While I am asking for things, there are some sound and some colour puzzles. None of them are hard, but on a personal note my ability to tell the difference between similar colours is becoming more difficult. Can we have e.g., stripes, dots etc instead of colours? Or at least stark differences.

As well as the treasure hunting aspects, there are numerous puzzle boxes and other code words or combinations to solve, and these all have the clues in the environment, provided you can recognise them. The clue might not be straightforward, or might consist of a few different parts, but it is there if you can find and discern it.

Be sure to look for all possible ways to move forward. Sometimes it might be e.g., through brush, with no apparent pathway, or off to the left or right a bit. The space bar can help here. Also, turning to look in each direction might enable you to see something new. Even big things might not be visible until you turn in that particular direction, and the hotspots only occur in the screen you are looking at. So even if you can ‘see’ something relevant in your peripheral vision, it won’t be active until you are looking directly at it.

Locations are available on your map, and new ones will be added as you uncover information. There are quite a few, but some will drop off as the game moves on. The map isn’t in your inventory, but is accessed once you exit a location. Each location only has one such point, and you will need to make your way back to it to access a different location, so take note of where it is.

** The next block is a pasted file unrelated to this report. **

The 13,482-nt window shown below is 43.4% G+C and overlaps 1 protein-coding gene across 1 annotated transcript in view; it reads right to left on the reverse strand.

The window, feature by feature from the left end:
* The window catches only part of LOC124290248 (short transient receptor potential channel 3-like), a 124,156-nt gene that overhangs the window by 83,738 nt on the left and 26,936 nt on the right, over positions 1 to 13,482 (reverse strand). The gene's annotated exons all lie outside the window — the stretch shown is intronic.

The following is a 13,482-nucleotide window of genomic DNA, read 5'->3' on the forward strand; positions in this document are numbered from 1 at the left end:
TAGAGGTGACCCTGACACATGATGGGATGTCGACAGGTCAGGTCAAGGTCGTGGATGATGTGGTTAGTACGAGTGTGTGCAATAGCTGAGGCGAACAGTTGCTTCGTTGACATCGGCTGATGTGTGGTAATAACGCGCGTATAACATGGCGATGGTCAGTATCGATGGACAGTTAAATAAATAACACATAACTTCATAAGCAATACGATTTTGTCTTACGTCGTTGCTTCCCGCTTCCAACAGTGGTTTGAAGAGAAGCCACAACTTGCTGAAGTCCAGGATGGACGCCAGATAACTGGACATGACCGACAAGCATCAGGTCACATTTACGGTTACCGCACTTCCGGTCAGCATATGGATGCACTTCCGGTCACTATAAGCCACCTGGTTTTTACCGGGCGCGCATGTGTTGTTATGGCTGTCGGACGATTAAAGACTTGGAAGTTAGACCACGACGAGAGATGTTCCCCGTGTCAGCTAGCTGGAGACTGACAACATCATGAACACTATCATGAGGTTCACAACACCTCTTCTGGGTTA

Take note too of puzzles you might not be able to solve, or items you might be able to pick up, but not take. Carol needs things later on, but doesn’t carry everything with her, so there will be times you will need to go back and get something you found earlier. I confess I squealed in mild frustration on one such occasion when in the middle of investigating one area Carol decided she needed a particular item, but at least knowing where I had found said item made its retrieval fairly straightforward.

The game does a fair bit of sending you hither and yon, and with your own backtracking to look for clues you might have missed you will be well familiar with the locations by game’s end. Bring good shoes.

Perhaps not surprisingly given the title, there is a game within this game, one that you access through the PC in Carol’s house. Like the game more broadly, don’t expect to know everything all at once to be able to complete it. There are numerous puzzles and conundrums throughout The Game Maker that you will have to come back to for want of information or an item. Some items will also become interactive once you have relevant information, so again it pays to be aware of more than just the ‘animate’ items. It’s an aspect I particularly like.

There were things to do with the inventory items I wouldn’t have thought of, especially in combination, but I say that about most inventories. You might have a different experience.

You can save at will, play with subtitles or not, and tweak various settings. When conversing with another character you don’t hear Carol speak, rather you read her side of the conversation but hear the other character’s response. Needless to say she gets to the bottom of things and ultimately gets her vacation.

Bring on #19.

I played on:

OS: Windows 10, 64 Bit

Processor: Intel i7-9700K 3.7GHz

RAM: Corsair Dominator Platinum RGB DDR4 32GB

Video card: AMD Radeon RX 580 8192MB